A VISITOR to Cumbria stole a defibrillator from a community first responder who was helping a suspected heart attack victim.

Thirty-five-year-old Thomas Paul McNaught later told police that he accepted the theft was a "horrible thing to do" and did not know why he stole the machine, which he could neither use nor sell. 

The defendant pleaded guilty to theft.

Pam Ward, prosecuting at Carlisle’s Rickergate court, described how the defendant was on the platform at the Oxenholme Railway Station near Kendal shortly before 7pm on December 1 when a woman suffered a suspected heart attack and collapsed on the platform.

The first responder was sent and arrived with medical kit that included the defibrillator, though in the event the device was not needed. After a short while, an ambulance crew arrived, and the casualty was taken to hospital.

It was as the community first-aid volunteer was collecting her kit that he realised the defibrillator was missing. 

Nick Kennon, for McNaught, began the defendant’s mitigation by offering the court an apology on his client’s behalf.

The lawyer said: “You will see from the [background] report that he has expressed genuine remorse. He has no recollection of this and lacks recall. He has displayed shame and described his actions as horrible.

“He wouldn’t know what to do with it [the defibrillator]. This offence is as inexplicable as it is unacceptable. My client does not seek to excuse his behaviour but he is working with support services to try to understand what’s going on.”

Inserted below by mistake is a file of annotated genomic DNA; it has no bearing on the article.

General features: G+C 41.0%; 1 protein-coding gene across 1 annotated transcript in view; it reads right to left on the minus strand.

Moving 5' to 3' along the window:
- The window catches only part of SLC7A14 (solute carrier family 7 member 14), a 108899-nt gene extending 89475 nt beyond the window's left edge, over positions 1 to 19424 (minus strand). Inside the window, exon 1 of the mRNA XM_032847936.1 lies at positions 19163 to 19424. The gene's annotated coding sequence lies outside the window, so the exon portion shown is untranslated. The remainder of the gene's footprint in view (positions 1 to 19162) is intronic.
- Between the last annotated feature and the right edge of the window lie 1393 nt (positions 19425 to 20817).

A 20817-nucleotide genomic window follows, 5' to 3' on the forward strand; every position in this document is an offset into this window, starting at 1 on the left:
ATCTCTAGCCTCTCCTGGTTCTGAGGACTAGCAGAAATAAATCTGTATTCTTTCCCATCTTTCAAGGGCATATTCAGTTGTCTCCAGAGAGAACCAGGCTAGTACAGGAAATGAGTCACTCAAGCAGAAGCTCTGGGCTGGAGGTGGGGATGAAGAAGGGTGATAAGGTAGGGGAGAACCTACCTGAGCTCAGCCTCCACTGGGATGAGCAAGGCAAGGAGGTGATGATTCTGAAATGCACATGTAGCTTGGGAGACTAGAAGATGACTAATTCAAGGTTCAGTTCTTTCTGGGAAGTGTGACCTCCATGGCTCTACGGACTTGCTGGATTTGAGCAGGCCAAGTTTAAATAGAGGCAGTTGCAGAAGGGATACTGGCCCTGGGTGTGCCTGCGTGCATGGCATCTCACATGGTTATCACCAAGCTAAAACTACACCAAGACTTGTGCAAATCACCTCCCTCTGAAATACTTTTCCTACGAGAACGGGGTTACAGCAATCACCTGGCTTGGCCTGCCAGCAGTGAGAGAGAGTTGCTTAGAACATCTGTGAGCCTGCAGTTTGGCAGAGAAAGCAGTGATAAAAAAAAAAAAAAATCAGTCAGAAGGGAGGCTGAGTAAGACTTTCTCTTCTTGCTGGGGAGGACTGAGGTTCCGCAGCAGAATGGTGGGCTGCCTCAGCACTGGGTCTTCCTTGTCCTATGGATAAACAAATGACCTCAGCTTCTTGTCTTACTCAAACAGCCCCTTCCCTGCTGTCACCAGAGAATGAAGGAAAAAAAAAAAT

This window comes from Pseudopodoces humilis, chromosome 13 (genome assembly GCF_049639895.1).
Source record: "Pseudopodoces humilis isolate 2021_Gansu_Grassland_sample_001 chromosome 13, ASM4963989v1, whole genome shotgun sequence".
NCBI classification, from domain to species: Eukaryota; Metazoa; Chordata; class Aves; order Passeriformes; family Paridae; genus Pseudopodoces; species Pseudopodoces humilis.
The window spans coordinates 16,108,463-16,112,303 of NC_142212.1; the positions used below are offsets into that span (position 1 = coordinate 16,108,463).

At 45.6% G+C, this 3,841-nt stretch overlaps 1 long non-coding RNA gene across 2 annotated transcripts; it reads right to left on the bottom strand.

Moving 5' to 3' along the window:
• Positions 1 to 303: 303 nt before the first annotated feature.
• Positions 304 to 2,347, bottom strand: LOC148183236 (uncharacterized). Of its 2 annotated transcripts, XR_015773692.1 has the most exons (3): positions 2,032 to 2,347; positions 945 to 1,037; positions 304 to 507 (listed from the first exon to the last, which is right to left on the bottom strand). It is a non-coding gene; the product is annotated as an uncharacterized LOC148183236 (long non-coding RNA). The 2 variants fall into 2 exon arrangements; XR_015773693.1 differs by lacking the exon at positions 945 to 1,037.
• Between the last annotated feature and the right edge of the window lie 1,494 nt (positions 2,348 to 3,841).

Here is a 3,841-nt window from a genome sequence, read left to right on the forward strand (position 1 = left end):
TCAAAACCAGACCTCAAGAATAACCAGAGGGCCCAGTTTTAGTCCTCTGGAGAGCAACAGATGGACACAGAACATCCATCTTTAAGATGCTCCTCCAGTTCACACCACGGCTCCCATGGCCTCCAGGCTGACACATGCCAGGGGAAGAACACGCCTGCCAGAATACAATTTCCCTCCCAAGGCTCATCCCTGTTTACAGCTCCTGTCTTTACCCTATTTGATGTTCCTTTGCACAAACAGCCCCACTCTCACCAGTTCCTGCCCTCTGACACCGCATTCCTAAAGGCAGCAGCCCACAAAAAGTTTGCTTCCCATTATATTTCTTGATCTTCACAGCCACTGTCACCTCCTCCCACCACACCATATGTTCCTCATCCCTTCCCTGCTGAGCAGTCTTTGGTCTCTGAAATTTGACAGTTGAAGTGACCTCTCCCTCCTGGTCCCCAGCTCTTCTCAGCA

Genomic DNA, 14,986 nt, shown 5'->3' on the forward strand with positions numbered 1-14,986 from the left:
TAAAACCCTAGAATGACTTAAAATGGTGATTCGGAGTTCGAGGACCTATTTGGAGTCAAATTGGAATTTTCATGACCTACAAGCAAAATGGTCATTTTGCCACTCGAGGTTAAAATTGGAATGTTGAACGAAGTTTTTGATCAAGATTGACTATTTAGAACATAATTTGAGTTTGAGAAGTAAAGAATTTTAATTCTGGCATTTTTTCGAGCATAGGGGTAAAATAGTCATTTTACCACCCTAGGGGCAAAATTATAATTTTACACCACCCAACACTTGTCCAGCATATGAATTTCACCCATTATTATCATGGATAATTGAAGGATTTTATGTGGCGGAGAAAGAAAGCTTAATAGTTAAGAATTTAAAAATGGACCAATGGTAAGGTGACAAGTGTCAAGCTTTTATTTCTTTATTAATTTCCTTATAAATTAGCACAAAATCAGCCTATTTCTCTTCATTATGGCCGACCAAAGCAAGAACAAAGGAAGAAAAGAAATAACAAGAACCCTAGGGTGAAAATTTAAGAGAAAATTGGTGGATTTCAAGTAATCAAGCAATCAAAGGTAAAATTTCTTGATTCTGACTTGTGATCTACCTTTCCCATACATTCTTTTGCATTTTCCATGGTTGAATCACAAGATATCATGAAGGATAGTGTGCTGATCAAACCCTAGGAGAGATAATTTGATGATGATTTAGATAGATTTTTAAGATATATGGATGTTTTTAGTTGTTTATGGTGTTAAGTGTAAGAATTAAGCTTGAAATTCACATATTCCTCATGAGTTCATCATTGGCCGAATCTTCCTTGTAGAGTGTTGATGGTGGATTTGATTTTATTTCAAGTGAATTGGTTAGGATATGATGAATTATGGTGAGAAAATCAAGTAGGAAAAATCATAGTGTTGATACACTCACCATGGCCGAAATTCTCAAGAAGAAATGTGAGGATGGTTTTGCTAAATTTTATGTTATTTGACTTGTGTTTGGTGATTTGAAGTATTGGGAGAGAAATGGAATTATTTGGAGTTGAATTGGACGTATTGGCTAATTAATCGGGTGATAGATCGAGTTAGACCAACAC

Mr Kennon said the defendant’s background included a traumatic brain injury in 2005 which left him suffering memory lapses. McNaught was still under the case of neurological services.

Though what happened could have had dire consequences, said Mr Kennon, it must have been a spur of the moment decision. The defendant needed support in almost everything that he does.

He had kept out of trouble since 2011 but following a relationship break-up he found himself with a “poor cohort” of friends and topped up his anti-depression medication with street Valium.

Accepting that McNaught, of Hathaway Lane, Glasgow, needed punishment, Mr Kennon said the defendant was now drug and alcohol free.

Magistrates noted the defendant’s apology and that he had no memory of the theft and his inability to understand what he did it. 

Magistrates had concluded there was a realistic prospect that the defendant can be rehabilitated.

Bearing that in mind they imposed 26 weeks jail but suspended the sentence for a year and imposed ten days of rehabilitation. The bench noted also that Probation Service officials felt McNaught was improving.

He must pay £1,200 compensation for the defibrillator, settling that debt at a rate of £10 per week. There was no order for costs or a victim surcharge as compensation was given priority.